In those exchanges that resulted in the creation of the network, there was not only a deep concern about the global crisis in its multiple dimensions, but also about the big picture response anchored in the very same processes and views that originated the current situation. That is, mainstream development policies and programs, even if under the name of Sustainable Development Goals, Green Economy and other denominations, aim at continuing with business as usual under a name that seems to be more caring for the environment but that only deepens the dominant practices and their negative impacts on life in its diversity. In response to this situation, a group of scholars and socially engaged women came together around two core ideas: the potential of transformation and innovation of Feminist Political Ecology and the need for another type of research that is based on epistemic justice and makes visible the knowledge and everyday strategies pioneered by ordinary people and communities. From there, the following objectives were agreed upon:

  • Establish a network of excellence around FPE that links researchers, communities and policy makers so as to have an impact in the environment and development policy arena and contribute to positive change for the communities involved in the research.
  • Support the emergence of a new generation of Early Stage Researchers in a societally relevant research platform.
  • Consolidate FPE as a key conceptual approach to resilience and sustainability by bringing fresh perspectives on gender to the policy space of environment and development opened by the SDG.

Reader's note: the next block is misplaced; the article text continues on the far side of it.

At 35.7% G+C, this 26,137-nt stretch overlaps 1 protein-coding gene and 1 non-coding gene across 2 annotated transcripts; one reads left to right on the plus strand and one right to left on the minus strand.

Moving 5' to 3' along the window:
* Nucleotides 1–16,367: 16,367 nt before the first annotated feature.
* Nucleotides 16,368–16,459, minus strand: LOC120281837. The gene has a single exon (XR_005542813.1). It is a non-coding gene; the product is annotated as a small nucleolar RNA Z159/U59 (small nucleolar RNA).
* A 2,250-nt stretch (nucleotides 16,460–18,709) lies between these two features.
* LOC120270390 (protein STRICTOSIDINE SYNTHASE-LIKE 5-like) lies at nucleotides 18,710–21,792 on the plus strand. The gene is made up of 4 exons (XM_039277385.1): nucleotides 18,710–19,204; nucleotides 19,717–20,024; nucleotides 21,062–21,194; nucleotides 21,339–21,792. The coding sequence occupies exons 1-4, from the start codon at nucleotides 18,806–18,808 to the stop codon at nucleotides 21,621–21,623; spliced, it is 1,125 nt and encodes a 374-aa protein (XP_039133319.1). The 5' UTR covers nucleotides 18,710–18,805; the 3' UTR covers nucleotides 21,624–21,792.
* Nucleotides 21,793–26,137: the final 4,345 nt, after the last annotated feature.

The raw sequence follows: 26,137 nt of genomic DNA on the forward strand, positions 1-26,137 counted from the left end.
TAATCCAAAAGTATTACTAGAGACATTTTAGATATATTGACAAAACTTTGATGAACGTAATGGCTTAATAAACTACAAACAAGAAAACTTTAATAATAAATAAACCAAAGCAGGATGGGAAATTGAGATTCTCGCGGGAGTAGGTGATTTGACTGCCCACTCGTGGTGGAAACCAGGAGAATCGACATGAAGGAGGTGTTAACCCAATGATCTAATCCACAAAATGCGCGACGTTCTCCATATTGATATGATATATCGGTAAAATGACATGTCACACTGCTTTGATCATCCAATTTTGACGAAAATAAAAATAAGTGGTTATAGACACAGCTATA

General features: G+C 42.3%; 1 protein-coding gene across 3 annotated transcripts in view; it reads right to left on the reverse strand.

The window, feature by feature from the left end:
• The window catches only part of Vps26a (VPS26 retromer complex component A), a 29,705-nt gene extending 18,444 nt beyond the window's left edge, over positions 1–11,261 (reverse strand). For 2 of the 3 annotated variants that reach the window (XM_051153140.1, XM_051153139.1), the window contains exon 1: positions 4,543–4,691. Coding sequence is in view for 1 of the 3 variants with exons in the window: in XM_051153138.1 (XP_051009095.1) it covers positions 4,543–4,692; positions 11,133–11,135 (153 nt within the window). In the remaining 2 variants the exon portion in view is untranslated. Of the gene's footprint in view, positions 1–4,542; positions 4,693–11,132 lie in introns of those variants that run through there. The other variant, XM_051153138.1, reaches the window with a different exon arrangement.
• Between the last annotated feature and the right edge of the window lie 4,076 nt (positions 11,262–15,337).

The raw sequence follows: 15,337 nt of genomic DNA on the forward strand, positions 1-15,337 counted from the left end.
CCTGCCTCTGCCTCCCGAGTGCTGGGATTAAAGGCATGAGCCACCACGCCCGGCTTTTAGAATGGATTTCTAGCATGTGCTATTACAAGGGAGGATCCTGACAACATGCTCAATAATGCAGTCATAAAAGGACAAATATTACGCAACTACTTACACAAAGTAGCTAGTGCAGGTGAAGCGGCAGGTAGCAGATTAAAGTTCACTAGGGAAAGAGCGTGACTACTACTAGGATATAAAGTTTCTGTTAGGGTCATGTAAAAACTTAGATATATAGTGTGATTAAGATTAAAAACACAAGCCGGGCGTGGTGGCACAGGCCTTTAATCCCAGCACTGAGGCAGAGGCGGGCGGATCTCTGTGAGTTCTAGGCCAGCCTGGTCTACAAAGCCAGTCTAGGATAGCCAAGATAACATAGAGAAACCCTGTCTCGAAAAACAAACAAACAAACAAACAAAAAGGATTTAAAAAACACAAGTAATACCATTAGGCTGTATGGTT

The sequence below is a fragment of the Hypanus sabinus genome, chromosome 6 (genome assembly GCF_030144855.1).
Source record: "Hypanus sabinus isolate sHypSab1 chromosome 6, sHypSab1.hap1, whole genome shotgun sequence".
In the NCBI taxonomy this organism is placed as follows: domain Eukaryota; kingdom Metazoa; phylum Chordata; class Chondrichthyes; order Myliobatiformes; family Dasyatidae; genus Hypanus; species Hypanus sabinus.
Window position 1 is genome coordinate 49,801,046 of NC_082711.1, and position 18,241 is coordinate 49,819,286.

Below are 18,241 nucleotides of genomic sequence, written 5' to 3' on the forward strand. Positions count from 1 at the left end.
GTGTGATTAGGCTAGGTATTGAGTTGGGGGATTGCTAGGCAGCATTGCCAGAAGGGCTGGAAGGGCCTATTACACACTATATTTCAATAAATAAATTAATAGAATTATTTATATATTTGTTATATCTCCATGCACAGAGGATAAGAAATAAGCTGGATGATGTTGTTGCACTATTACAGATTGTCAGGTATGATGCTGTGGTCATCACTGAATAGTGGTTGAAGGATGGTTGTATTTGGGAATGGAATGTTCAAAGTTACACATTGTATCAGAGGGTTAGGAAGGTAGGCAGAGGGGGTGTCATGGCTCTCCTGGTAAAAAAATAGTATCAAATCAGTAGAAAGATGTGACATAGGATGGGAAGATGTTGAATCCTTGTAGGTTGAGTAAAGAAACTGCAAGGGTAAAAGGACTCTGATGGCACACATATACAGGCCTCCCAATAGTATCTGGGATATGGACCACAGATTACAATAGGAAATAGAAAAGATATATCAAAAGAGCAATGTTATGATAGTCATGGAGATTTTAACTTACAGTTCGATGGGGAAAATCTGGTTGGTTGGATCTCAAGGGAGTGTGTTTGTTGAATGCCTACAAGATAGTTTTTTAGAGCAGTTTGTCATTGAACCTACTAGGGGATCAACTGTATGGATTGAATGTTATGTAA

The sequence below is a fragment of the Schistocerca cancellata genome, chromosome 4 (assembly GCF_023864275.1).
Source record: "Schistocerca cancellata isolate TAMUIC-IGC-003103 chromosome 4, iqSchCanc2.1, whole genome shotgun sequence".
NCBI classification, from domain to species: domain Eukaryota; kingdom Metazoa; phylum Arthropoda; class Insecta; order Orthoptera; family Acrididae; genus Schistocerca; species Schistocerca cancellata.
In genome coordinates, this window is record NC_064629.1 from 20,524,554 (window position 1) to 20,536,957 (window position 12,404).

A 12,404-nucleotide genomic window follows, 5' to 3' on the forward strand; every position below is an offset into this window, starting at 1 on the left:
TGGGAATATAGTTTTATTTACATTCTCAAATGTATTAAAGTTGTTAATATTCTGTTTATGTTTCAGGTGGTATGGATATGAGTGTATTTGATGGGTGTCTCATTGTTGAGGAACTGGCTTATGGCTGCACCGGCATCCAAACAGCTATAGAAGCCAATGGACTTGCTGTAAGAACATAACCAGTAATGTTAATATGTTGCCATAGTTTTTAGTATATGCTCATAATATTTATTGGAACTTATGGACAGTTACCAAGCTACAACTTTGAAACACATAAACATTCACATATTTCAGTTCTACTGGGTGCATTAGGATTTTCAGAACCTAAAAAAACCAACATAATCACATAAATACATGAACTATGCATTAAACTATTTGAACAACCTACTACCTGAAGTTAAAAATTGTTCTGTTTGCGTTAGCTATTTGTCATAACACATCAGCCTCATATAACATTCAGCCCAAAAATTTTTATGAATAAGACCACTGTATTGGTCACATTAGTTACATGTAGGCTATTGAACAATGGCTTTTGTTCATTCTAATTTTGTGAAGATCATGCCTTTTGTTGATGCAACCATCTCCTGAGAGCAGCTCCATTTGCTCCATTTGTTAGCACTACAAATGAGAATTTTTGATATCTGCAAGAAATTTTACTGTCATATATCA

Feminist Political Ecology is at the centre of the work carried out by the network. As with other concepts, we could not present a single definition, nor does WEGO have a final agreement on what all of its members understand about this shared framework of analysis. The collective construction of the conceptualization about FPE is part of the challenge. Several ideas are part of this conceptualization and motivate the work of the network:

  • FPE looks at the dynamics of gender relations and how they determine ecological, technological, political and economic processes. It analyses how gender power relations shape resource access and control; the decision-making processes and socio-political forces that influence development and environmental policies; the way in which policy can take into account the complex layers that make up people’s relations to their environment; the culture- and knowledge- specific influences into sustainable practices; knowledge production related to nature (and processes by which some of these are made irrelevant by the dominant perspective); the relations between humans and non-humans; among other dimensions.
  • Feminist political ecology questions the simplification of adding women to statistical data and the narratives that present women as victims of environmental crisis. It highlights the engagement of women as political actors with the capacity to produce relevant knowledge, implement creative and sustainable ways to relate to nature, question power relations that reproduce gender inequalities in decisions about environmental policies. It looks at day to day experiences with a politically aware approach that promotes grounded and engaged research to understand and made visible political processes including the emotions and embodied reactions and responses of people and communities to economic, social and environmental change, in order to promote sustainable alternatives, resilience and wellbeing.
  • The structuring axis of FPE is relational, based on the recognition of the interconnectedness of all forms of life. While the dominant patriarchal mode of development is based on domination and exploitation (over bodies, cultures, nature), FPE promotes a transition based on the day to day practices of women, men, transgender, queer, non-binary and other subjectivities and their communities to sustain ecologically viable livelihoods. The shaping of these livelihoods takes place within the tension between autonomous and diverse imaginaries and the impositions of capitalist globalisation. 

In order to contribute towards this transition, WEGO set out to research around three main themes:  

  1. Climate Change, Economic Development and Extractivism